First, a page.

Regardless of the particular topological configuration used for implementing a DLC, either the COT, RTs, or both may be provided with the capability to concentrate the total access lines connected thereto. That is, the total number of lines to which a terminal is connected may be greater than the maximum number of active lines supported by it. Accordingly, each terminal may have its own concentration ratio (which is the ratio between the total number of connection lines and the maximum number of active lines supported by the terminal).

In addition to the COT and RT access loop nodes, the exemplary loop carrier system may also include other equipment such as Optical Network Units (ONUs) that serve end users that are far enough away from each other that it isn't economical to connect all of them to an RT. The ONUs are operable to convert the signals between electrical and optical domains, if necessary. Also, the ONUs digitize the analog communication signals from a plurality of customers and multiplex them onto a piece of fiber coupled to the RT. In FIG. 3, reference numeral 308 refers to an ONU that is coupled to RT 306A and serves, by way of example, IAD/CPE 106A. Further, an RT in the loop carrier system may be coupled to one or more ONUs and RTs, in addition to the CPEs directly served by the RT.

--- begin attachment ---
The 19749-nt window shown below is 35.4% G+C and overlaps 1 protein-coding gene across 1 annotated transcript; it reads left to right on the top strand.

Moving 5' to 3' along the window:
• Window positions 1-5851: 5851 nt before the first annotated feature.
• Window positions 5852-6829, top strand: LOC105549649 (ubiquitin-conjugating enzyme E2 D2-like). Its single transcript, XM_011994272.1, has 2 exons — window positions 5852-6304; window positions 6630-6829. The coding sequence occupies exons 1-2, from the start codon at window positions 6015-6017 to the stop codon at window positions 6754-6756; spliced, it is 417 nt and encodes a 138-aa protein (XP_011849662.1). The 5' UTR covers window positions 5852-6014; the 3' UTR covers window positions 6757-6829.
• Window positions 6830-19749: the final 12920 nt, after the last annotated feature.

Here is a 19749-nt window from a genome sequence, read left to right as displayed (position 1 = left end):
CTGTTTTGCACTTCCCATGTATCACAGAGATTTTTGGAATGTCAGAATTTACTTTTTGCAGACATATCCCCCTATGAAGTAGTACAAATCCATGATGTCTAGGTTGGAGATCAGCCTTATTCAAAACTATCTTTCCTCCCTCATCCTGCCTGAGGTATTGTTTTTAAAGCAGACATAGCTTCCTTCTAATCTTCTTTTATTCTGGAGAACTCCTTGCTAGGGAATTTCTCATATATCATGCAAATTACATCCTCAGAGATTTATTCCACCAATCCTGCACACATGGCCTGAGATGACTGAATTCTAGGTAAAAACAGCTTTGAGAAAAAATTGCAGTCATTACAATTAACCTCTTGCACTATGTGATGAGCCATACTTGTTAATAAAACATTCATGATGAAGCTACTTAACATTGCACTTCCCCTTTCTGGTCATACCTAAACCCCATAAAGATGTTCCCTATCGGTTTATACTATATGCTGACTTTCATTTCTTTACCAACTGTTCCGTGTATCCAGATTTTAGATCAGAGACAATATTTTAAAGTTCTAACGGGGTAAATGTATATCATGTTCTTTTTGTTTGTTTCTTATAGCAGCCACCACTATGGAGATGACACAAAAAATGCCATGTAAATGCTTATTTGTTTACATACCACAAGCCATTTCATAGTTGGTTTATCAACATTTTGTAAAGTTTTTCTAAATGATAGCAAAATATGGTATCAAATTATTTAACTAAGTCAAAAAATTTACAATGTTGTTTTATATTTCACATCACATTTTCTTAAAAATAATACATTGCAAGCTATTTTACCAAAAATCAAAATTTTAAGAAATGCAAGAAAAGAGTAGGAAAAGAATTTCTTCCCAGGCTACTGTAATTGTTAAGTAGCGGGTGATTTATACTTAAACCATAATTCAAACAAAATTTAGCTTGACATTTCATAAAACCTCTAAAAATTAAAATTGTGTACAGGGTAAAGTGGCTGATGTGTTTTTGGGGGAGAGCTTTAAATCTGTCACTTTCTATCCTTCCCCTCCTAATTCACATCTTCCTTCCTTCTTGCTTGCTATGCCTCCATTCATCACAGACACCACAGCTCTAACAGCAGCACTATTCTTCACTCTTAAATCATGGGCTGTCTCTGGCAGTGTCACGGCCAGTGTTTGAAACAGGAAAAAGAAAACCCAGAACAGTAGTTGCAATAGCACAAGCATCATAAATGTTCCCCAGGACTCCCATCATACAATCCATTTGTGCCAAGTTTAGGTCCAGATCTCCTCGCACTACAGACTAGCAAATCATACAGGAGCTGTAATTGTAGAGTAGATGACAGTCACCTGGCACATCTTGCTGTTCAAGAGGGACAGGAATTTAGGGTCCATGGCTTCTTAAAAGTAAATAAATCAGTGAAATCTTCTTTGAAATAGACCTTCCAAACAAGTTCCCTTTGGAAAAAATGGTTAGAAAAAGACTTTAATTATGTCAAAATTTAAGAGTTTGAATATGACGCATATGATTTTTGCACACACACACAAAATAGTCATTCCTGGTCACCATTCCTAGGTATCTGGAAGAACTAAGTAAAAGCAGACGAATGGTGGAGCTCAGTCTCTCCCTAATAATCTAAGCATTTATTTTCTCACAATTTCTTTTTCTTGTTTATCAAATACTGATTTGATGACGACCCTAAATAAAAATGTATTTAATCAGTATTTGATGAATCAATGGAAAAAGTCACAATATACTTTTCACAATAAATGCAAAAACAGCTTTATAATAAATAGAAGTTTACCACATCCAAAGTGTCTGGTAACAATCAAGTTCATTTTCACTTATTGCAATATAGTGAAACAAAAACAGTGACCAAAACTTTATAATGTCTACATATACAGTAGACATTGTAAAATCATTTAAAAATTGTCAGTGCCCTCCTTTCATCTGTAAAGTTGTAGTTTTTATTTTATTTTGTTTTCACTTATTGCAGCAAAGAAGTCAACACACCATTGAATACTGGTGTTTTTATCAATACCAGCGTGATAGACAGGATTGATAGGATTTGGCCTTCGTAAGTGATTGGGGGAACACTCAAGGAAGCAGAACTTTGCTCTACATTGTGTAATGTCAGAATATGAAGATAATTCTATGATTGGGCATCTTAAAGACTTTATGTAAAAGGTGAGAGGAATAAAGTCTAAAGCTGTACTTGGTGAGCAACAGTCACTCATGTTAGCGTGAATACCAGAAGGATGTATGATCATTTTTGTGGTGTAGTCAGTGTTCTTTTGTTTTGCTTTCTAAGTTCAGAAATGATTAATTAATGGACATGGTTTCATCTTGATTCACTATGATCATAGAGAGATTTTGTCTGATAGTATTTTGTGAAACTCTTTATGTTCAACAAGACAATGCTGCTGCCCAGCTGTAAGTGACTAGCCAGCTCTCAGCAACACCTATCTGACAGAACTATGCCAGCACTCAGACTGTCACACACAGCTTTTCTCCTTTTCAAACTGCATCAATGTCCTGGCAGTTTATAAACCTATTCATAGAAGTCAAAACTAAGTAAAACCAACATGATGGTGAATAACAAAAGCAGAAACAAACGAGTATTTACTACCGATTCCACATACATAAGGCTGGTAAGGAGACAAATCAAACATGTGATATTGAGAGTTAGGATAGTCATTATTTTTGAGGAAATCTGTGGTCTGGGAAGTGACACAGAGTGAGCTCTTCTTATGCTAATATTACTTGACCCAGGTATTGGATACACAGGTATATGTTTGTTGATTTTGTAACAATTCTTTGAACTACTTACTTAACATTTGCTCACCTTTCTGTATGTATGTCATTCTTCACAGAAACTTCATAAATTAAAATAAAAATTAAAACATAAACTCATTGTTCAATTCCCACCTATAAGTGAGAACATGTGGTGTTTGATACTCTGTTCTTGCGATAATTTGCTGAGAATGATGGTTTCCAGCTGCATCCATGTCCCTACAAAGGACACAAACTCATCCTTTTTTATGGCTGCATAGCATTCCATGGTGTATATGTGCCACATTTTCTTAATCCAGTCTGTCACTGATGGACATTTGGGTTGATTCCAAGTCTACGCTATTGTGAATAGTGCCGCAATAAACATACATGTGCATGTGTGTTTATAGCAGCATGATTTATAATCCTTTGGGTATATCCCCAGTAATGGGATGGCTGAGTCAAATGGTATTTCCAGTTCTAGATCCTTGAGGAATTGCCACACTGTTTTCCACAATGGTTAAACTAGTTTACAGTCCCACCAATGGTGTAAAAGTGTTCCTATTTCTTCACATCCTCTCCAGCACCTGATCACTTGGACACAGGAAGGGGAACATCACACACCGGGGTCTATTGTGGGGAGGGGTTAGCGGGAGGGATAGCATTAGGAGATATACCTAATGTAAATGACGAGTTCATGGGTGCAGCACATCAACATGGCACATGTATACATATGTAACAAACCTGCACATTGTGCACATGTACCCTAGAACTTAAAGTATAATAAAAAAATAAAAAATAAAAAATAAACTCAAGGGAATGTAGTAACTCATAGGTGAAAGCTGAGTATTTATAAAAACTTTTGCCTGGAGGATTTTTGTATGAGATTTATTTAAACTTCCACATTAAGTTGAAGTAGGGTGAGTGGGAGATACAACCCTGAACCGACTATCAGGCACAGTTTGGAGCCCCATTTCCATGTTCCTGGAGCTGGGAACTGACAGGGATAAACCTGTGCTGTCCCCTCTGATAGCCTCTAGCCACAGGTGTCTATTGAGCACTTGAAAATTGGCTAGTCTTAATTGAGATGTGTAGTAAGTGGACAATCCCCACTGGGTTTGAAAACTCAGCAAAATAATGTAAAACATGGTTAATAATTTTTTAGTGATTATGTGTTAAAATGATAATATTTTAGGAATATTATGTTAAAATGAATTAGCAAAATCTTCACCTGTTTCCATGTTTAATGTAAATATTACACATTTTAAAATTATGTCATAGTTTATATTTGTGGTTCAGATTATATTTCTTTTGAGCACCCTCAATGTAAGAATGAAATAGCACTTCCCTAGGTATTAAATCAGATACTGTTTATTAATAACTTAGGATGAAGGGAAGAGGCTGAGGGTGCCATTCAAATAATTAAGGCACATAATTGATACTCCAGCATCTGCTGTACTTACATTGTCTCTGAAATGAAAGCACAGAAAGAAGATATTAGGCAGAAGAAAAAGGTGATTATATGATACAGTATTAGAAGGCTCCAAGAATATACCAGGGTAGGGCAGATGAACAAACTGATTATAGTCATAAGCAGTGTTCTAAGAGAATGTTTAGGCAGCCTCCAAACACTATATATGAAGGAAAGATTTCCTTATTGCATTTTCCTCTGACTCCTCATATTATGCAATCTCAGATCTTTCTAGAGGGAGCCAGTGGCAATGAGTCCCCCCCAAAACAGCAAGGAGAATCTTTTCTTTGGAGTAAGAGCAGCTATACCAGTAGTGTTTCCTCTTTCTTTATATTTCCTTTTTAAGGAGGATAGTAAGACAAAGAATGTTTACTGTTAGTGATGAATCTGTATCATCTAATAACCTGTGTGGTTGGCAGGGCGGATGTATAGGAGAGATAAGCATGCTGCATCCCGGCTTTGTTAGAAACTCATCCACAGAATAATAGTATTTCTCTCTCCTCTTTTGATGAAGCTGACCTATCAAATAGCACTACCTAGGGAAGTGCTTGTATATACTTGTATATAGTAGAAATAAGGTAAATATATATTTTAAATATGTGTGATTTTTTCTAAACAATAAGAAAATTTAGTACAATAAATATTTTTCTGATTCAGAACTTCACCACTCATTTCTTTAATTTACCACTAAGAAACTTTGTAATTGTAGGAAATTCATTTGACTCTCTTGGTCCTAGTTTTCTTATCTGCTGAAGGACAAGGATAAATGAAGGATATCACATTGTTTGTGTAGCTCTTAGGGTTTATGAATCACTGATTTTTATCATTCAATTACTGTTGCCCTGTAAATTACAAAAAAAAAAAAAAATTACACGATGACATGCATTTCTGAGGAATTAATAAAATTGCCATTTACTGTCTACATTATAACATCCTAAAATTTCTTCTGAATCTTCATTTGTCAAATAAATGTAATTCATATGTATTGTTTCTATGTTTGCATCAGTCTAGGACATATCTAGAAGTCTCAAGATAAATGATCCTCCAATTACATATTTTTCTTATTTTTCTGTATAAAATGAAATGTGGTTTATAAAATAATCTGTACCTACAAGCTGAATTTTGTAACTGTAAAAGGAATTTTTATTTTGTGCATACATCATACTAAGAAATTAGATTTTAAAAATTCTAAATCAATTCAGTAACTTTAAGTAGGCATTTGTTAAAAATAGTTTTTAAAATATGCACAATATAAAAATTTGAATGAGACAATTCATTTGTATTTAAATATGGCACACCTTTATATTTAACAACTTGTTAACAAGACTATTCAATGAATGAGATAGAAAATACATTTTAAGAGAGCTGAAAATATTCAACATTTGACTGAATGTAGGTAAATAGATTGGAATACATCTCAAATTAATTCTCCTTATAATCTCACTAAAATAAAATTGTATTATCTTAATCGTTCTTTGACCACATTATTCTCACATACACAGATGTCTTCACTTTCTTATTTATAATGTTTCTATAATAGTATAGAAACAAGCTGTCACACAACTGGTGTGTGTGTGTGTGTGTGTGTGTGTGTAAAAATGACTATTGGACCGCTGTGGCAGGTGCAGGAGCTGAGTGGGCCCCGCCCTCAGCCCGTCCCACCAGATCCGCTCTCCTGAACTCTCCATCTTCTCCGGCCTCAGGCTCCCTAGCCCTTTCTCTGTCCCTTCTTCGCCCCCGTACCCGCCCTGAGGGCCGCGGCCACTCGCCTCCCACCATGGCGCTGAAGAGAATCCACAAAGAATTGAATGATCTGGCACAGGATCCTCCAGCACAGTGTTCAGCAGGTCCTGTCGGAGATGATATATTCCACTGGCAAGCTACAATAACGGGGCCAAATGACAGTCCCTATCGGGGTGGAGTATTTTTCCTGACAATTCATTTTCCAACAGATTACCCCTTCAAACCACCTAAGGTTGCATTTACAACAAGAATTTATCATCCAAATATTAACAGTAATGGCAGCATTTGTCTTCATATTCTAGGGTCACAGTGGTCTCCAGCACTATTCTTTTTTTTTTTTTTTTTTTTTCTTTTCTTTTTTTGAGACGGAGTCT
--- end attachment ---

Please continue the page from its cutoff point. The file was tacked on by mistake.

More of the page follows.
FIG. 4 depicts an exemplary SONET ring topology 400 involving multiple terminals. A plurality of COTs 402-1 through 402-4 are connected together in the ring configuration that may be implemented as an UPSR or a bidirectional line switched ring (BLSR). COT 402-1 is particularly exemplified with a plurality of shelves organized in a scalable architecture, wherein the primary shelf is shown with network transport interfaces 406 towards a PSN, CSN, or a combination thereof. A point-to-point SONET link 404 is also exemplified between the primary shelf of COT 402-1 and an RT 405.